Lesson 3: Improvising on Scale Degrees 1 and 3
Focus on Harmony
Index - Introduction - Lessons
Lesson 1 and Lesson 2 introduced improvisation on just one pitch -- the root of each chord of the B flat blues. There are many other possible note choices in each chord, though. This lesson serves as an introduction to harmony.
A chord consists of three or more pitches played at the same time. In these exercises, we are using two different types of chords: dominant seventh chords and minor seventh chords, which consist of four notes. One way to determine the pitches of a chord is to use a scale as a guide.
Using a major scale as our starting point, the dominant seventh chord consist of the 1st, 3rd, 5th, and lowered seventh scale degrees.
Here are examples of each of the dominant seventh chords we are playing in our B flat blues. The numbers underneath the staff indicate the scale degrees.
Example of the scale degrees and chord for B flat 7:
Example of the scale degrees and chord for E flat 7:
Example of the scale degrees and chord for F 7:
The minor seventh chord consists of the 1st, lowered 3rd, 5th, and lowered 7th scale degrees. In our exercises, we are improvising on a C minor 7 chord. Here are the pitches of that chord:
Example of the scale degrees and chord for C minor 7 (usually abbreviated with a minus sign: C-7):
In this lesson, we are going to improvise using scale degrees 1 and 3 for each chord. We will get to the other chord tones later. Even though the focus of this lesson is to include another harmonic pitch, compose and improvise simple, memorable rhythms.
Lesson 3 Assignment
Compose four unique one-measure riffs, based on the scale degrees 1 and 3 of the individual chords of the B flat blues we are using. (For free blank staff paper, visit www.Music-Paper.com)
Part 1.1: Compose a one-measure riff on scale degrees 1 and 3 of the B flat 7 chord. Here is an example of a basic jazz riff.
Part 1.2: Compose a one-measure riff on scale degrees 1 and 3 of the E flat 7 chord.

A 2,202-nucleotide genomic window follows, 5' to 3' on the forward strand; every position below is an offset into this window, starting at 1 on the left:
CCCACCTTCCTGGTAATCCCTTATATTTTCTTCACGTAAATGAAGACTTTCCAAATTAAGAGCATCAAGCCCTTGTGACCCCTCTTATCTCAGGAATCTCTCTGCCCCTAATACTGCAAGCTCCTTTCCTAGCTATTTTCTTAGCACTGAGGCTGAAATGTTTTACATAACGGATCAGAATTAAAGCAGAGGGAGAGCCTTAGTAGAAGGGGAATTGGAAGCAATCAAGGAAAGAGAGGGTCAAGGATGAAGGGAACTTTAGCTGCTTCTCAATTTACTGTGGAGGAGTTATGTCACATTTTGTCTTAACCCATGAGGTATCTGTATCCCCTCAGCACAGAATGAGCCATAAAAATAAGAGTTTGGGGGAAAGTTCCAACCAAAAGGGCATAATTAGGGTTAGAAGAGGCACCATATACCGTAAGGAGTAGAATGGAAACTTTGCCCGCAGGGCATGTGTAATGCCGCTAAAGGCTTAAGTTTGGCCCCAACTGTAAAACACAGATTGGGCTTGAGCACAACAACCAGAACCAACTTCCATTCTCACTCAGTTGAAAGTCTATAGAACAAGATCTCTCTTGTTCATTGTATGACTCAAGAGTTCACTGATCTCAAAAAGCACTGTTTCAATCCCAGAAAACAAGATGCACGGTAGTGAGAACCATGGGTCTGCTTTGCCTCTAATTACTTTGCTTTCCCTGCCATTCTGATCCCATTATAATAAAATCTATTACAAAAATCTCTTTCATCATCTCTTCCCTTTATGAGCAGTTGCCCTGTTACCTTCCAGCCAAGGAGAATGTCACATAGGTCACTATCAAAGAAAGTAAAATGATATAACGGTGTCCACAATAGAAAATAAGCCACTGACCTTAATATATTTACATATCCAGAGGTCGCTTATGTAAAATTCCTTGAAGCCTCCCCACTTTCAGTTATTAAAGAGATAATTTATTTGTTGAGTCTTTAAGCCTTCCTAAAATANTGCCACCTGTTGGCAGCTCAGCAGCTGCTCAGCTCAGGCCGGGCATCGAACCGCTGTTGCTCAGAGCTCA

Part 1.3: Compose a one-measure riff on scale degrees 1 and 3 of the C minor 7 chord.
Part 1.4: Compose a one-measure riff on scale degrees 1 and 3 of the F7 chord.
Suggestions: The focus is on harmony in this lesson, but keep in mind the topics of Lesson 1, and write clear, simple rhythms that are memorable. You can include riffs that have scale degree 3 higher than scale degree 1 (like the first three examples above), and also have scale degree 3 lower than scale degree 1 (like the example for the F7 chord above).
Memorize the riffs that you have composed and play each one along with the matching recording of the sustained chords of the B flat blues. Repeat each riff many times until you can play them all effortlessly.
Improvise one-measure riffs on scale degrees 1 and 3 while playing along with the sustained chords for each of the chords of the B flat blues. Trade fours with yourself by improvising a one-measure riff and then repeating it three more times, improvising a new one-measure riff and repeating it three more times, etc.
Suggested exercises for solo and group practice:
Similar to the exercises in Lesson 1, you should trade fours, twos, and ones, with yourself and with other musicians. Also, trade fours with silence. Play for four measures and then rest for four measures.
Practice these pitches throughout the range of your instrument. Expand your comfort zone so that you can improvise freely on these two chord tones without having to think about the pitches.
Lesson 4: Playing scale degrees 1 and 3 on the B flat blues
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